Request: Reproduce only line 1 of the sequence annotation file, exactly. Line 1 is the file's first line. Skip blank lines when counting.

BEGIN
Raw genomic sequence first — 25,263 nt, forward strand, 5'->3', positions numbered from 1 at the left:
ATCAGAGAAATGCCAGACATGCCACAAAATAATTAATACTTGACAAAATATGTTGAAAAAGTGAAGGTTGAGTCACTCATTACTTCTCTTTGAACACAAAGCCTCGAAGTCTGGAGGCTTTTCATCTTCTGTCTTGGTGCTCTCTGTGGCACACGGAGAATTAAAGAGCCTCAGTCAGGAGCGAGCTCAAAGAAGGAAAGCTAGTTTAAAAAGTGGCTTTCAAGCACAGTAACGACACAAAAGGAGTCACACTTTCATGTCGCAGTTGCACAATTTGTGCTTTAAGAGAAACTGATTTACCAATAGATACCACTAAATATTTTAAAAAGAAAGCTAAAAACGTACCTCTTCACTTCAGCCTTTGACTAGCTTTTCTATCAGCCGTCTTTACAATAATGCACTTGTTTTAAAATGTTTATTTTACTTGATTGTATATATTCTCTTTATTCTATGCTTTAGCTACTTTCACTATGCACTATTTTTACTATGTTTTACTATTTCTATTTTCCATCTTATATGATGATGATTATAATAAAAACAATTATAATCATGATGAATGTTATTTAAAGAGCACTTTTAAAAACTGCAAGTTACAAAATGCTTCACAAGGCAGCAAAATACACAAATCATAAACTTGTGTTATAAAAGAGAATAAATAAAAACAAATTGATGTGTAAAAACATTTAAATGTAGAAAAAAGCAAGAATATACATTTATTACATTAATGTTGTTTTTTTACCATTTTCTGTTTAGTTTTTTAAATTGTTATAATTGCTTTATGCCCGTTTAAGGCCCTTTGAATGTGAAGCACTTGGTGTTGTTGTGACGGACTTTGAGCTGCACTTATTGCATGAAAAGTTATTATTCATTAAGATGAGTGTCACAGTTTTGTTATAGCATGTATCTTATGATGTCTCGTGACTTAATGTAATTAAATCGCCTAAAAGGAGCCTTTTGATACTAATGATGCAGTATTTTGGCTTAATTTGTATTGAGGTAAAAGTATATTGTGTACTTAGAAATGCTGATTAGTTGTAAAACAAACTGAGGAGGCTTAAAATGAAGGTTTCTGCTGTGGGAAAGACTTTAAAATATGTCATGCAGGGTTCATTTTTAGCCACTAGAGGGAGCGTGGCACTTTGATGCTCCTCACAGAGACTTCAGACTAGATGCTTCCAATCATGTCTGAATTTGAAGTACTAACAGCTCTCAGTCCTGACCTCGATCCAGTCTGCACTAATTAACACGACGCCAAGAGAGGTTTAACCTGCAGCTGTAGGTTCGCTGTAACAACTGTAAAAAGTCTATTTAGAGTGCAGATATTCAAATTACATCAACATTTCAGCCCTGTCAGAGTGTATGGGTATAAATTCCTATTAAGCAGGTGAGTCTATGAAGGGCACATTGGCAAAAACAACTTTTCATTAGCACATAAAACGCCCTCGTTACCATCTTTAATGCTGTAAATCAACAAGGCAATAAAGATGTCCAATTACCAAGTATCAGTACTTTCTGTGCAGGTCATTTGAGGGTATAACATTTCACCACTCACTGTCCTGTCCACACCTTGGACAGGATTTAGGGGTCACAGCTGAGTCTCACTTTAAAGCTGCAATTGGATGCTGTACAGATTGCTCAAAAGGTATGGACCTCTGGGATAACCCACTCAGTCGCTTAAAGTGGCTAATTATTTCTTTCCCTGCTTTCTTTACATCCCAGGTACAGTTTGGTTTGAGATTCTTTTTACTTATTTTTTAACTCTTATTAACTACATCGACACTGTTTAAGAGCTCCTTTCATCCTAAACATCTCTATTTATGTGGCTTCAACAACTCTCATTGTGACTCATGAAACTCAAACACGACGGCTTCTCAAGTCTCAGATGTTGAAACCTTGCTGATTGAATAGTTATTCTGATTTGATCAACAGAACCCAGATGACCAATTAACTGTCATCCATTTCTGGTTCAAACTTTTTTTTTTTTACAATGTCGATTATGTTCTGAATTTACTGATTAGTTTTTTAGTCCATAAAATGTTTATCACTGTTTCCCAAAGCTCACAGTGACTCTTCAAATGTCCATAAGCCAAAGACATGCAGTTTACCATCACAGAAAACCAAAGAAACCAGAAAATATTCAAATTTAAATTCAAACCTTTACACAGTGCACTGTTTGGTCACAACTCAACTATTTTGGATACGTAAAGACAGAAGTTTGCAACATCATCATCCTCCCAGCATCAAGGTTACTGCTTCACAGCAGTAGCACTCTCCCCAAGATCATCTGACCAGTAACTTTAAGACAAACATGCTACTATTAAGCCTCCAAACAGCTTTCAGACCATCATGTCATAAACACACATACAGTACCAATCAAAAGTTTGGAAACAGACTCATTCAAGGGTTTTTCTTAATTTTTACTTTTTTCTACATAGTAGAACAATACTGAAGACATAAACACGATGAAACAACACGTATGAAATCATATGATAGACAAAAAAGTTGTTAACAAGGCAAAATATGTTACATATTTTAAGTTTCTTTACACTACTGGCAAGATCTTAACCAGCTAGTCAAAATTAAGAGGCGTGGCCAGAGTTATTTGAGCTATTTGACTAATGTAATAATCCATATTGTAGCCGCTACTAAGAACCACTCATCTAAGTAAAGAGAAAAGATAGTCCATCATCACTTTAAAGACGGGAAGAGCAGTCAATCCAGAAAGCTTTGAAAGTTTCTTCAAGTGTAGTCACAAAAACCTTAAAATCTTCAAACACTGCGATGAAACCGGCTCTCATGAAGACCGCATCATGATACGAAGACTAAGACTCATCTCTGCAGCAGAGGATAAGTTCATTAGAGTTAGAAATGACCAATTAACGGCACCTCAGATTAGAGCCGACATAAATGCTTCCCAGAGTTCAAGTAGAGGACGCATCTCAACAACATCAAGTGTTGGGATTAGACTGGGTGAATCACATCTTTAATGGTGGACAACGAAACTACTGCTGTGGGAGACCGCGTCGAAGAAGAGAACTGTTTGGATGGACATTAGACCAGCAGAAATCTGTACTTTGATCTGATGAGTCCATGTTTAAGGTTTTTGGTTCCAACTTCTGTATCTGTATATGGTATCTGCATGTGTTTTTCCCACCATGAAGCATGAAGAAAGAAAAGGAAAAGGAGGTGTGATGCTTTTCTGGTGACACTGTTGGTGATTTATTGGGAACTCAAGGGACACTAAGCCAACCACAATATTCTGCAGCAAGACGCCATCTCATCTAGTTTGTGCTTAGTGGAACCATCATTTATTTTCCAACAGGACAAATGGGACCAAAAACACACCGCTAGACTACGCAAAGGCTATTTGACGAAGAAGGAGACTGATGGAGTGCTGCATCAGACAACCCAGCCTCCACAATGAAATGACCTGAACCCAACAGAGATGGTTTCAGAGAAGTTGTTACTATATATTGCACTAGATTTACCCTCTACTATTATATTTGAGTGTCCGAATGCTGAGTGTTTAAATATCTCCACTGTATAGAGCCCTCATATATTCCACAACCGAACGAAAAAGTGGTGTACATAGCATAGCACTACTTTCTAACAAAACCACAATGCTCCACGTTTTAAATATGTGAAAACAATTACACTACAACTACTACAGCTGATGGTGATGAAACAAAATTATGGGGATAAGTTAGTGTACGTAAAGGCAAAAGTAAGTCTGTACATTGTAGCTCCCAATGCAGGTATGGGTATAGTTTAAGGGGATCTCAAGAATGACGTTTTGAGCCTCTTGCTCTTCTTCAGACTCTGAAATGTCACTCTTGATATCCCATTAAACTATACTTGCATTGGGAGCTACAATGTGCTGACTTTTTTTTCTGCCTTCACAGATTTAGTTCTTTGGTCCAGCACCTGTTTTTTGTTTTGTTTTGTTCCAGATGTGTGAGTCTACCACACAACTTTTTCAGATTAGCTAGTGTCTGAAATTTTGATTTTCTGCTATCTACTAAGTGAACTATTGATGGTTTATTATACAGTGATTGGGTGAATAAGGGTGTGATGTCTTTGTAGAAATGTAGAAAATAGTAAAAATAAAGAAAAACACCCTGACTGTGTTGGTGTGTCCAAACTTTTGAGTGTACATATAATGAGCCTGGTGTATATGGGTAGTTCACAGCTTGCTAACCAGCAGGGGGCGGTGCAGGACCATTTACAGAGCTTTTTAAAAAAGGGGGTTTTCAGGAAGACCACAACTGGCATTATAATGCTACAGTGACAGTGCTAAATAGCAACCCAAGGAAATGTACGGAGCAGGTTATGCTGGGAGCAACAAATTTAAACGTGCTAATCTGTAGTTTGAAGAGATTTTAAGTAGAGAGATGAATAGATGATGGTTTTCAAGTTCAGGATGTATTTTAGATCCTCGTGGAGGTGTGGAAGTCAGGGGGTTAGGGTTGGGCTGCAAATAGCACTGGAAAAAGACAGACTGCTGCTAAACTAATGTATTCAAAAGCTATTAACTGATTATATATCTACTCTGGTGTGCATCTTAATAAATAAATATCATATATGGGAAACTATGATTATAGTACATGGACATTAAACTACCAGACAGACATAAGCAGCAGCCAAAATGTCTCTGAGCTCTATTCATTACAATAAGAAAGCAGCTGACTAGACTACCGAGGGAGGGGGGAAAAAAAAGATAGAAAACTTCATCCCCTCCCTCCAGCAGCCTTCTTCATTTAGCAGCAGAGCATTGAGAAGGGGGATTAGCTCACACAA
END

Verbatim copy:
Raw genomic sequence first — 25,263 nt, forward strand, 5'->3', positions numbered from 1 at the left: